The Dedham Public School district is dedicated to their Política de bienestar and strives to provide students with both the knowledge and ability to make dietary decisions to sustain a healthy lifestyle using a comprehensive approach.
To adhere to their policy, Dedham integrates nutrition education into curriculum at all grade levels and holds activities involved in meal service and physical education, that facilitate long term health, well-being, and the ability to learn. The School Nutrition department has partnered with Framingham State University’s Food and Nutrition Coordinated Program in Dietetics to allow student dietitians the opportunity to provide nutrition lessons to Dedham Public School students.
This November, Framingham State University dietetic graduate student, Kiara Brown, met with third graders in the Oakdale Elementary School and shared messages about the benefits of consuming a varied diet. The idea of a varied diet is supported in the 2015-2020 Dietary Guidelines for Americans, which provides dietary and physical activity recommendations for Americans with the goal of health maintenance and chronic disease prevention throughout one’s life.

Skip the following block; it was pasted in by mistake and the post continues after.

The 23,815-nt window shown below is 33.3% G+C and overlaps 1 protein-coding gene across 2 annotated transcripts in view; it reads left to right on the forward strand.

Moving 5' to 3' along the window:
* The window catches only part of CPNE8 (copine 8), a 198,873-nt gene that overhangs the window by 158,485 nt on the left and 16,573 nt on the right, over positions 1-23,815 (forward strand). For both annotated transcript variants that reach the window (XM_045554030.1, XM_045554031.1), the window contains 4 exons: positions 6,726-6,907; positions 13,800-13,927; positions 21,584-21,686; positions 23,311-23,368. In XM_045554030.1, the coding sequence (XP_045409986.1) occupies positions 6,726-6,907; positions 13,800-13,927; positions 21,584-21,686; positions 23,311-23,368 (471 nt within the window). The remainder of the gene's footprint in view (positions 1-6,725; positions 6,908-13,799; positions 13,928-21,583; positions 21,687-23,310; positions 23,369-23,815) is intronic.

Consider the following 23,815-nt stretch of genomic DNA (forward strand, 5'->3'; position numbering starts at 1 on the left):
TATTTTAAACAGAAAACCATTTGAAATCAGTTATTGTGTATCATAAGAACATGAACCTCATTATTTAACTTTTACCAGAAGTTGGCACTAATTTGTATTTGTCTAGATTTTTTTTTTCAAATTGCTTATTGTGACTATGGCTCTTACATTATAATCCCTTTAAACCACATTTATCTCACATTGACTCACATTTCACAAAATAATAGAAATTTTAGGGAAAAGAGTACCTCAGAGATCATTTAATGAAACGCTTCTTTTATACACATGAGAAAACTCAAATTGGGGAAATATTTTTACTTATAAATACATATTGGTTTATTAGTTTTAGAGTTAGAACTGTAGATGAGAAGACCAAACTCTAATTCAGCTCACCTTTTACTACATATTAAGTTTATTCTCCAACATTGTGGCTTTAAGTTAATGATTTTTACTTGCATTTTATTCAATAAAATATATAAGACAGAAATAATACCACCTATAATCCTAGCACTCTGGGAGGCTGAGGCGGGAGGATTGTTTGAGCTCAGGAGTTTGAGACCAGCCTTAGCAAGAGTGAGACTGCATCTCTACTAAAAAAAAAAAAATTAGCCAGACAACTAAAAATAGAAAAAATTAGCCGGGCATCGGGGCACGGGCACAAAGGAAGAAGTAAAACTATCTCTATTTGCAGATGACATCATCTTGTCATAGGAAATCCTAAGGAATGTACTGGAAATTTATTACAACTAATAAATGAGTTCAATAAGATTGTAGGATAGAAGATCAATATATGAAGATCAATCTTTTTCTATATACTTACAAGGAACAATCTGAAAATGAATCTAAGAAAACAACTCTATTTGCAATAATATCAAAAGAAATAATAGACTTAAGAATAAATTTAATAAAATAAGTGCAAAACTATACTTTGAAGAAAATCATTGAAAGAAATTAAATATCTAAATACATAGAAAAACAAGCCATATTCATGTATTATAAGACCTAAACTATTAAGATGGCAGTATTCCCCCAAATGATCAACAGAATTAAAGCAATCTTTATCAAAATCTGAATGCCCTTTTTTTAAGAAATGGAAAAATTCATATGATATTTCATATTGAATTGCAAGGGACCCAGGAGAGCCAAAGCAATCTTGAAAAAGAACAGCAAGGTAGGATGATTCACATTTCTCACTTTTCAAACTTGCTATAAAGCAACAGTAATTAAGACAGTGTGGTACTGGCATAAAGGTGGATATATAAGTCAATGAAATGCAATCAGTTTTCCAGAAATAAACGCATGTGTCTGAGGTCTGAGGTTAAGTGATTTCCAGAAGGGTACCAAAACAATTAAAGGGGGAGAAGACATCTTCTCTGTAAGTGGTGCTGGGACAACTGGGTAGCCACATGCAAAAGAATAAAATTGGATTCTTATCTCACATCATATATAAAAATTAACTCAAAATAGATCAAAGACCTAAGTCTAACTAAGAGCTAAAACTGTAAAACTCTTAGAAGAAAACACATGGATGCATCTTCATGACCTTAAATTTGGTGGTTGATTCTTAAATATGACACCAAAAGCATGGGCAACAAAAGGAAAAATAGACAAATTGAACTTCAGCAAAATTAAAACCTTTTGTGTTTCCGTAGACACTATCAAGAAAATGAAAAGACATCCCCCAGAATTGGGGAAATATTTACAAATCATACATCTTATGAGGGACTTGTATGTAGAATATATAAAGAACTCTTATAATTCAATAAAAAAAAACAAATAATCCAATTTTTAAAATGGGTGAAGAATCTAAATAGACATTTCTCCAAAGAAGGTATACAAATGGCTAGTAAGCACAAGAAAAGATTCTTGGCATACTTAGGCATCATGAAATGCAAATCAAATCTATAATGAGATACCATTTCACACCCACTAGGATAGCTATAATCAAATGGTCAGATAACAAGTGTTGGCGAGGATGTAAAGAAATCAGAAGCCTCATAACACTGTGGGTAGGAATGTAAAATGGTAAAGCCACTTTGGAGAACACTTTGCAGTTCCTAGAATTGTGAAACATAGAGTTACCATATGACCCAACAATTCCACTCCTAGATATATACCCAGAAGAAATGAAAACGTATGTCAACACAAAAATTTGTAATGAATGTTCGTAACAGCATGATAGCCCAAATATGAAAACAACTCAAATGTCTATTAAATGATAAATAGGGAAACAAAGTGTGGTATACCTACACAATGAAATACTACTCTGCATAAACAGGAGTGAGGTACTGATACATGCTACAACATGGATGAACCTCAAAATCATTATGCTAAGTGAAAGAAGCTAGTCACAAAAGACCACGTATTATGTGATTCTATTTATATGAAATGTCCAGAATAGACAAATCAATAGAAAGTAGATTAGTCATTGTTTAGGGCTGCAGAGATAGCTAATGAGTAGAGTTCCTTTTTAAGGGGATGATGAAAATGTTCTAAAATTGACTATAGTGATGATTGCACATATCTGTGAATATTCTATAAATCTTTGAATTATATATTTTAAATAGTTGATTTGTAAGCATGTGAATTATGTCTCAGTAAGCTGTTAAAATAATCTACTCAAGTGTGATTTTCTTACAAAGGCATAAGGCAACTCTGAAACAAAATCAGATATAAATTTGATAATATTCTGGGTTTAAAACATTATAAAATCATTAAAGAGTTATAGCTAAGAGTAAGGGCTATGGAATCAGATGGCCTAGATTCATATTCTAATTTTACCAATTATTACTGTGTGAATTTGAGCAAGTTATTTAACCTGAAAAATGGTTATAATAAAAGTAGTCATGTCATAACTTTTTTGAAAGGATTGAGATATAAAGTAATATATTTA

The activity was part of a lesson focused on recognizing the role of food in keeping our body healthy and fueled. The class then learned about the nutrients in different color foods and their specific roles in our bodies. Next, third graders poked, smelled, and tasted three colorful foods: pomegranate, avocado and star fruit. Students also identified the function that food has in keeping them healthy and discussed how they could incorporate more colors in their meals at home. Students enjoyed interacting with the food samples and were excited to learn about the different jobs their favorite fruits and vegetables have in their body.
To explore more nutrition education resources and get inspired with ways to improve nutrition education in Massachusetts, visit The John C. Stalker Institute of Food and Nutrition at Framingham State University’s JSI Resource Center.
Submitted by: Kiara Brown; FSU Graduate Food and Nutrition student, Coordinated Program in Dietetics.